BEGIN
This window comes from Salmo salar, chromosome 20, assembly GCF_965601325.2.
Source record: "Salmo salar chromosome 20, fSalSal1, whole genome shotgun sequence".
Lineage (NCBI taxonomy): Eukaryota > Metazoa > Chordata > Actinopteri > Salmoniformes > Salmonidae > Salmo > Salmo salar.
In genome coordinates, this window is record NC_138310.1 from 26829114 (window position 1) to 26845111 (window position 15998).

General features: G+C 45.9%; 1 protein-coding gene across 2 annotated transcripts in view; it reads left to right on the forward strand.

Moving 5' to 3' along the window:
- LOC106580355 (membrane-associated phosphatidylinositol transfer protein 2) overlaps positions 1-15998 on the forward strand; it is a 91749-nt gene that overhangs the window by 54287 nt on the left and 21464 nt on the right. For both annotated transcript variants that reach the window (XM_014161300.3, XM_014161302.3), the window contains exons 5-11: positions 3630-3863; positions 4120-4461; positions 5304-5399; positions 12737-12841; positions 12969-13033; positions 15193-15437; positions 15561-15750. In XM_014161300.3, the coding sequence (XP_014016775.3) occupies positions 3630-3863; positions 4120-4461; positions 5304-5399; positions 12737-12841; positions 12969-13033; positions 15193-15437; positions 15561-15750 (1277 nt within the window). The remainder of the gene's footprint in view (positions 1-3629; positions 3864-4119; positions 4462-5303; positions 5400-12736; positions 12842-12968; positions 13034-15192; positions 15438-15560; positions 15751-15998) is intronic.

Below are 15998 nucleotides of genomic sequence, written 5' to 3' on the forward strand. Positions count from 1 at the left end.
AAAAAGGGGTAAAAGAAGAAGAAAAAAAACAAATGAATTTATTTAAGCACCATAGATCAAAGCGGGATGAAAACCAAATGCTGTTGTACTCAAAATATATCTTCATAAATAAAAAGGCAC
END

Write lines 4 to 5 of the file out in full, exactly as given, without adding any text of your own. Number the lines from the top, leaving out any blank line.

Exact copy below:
In genome coordinates, this window is record NC_138310.1 from 26829114 (window position 1) to 26845111 (window position 15998).

General features: G+C 45.9%; 1 protein-coding gene across 2 annotated transcripts in view; it reads left to right on the forward strand.